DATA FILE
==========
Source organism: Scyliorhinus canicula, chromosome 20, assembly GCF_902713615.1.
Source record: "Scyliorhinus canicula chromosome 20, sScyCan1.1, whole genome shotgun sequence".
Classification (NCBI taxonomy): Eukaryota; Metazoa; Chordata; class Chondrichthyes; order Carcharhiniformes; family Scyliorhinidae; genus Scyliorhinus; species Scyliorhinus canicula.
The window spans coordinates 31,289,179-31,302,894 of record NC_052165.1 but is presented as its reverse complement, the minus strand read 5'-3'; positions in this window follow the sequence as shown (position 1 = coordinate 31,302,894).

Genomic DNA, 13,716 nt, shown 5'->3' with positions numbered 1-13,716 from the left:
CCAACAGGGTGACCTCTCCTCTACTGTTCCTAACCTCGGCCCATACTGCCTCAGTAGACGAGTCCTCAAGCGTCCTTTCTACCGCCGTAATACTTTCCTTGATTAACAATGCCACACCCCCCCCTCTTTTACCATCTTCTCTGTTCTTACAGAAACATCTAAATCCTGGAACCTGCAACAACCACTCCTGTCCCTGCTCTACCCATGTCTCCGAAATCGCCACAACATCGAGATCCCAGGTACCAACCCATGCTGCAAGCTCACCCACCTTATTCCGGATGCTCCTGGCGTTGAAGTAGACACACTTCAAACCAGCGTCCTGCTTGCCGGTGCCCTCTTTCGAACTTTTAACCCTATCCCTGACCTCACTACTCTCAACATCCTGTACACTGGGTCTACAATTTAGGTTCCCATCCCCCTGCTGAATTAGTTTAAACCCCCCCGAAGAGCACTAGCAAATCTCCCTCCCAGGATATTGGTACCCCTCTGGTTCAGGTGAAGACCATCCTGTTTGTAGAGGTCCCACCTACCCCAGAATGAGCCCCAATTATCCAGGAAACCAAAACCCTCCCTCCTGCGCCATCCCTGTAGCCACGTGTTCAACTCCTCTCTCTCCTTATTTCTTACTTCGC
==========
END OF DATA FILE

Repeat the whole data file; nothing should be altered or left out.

Source organism: Scyliorhinus canicula, chromosome 20, assembly GCF_902713615.1.
Source record: "Scyliorhinus canicula chromosome 20, sScyCan1.1, whole genome shotgun sequence".
Classification (NCBI taxonomy): Eukaryota; Metazoa; Chordata; class Chondrichthyes; order Carcharhiniformes; family Scyliorhinidae; genus Scyliorhinus; species Scyliorhinus canicula.
The window spans coordinates 31,289,179-31,302,894 of record NC_052165.1 but is presented as its reverse complement, the minus strand read 5'-3'; positions in this window follow the sequence as shown (position 1 = coordinate 31,302,894).

Genomic DNA, 13,716 nt, shown 5'->3' with positions numbered 1-13,716 from the left:
CCAACAGGGTGACCTCTCCTCTACTGTTCCTAACCTCGGCCCATACTGCCTCAGTAGACGAGTCCTCAAGCGTCCTTTCTACCGCCGTAATACTTTCCTTGATTAACAATGCCACACCCCCCCCTCTTTTACCATCTTCTCTGTTCTTACAGAAACATCTAAATCCTGGAACCTGCAACAACCACTCCTGTCCCTGCTCTACCCATGTCTCCGAAATCGCCACAACATCGAGATCCCAGGTACCAACCCATGCTGCAAGCTCACCCACCTTATTCCGGATGCTCCTGGCGTTGAAGTAGACACACTTCAAACCAGCGTCCTGCTTGCCGGTGCCCTCTTTCGAACTTTTAACCCTATCCCTGACCTCACTACTCTCAACATCCTGTACACTGGGTCTACAATTTAGGTTCCCATCCCCCTGCTGAATTAGTTTAAACCCCCCCGAAGAGCACTAGCAAATCTCCCTCCCAGGATATTGGTACCCCTCTGGTTCAGGTGAAGACCATCCTGTTTGTAGAGGTCCCACCTACCCCAGAATGAGCCCCAATTATCCAGGAAACCAAAACCCTCCCTCCTGCGCCATCCCTGTAGCCACGTGTTCAACTCCTCTCTCTCCTTATTTCTTACTTCGC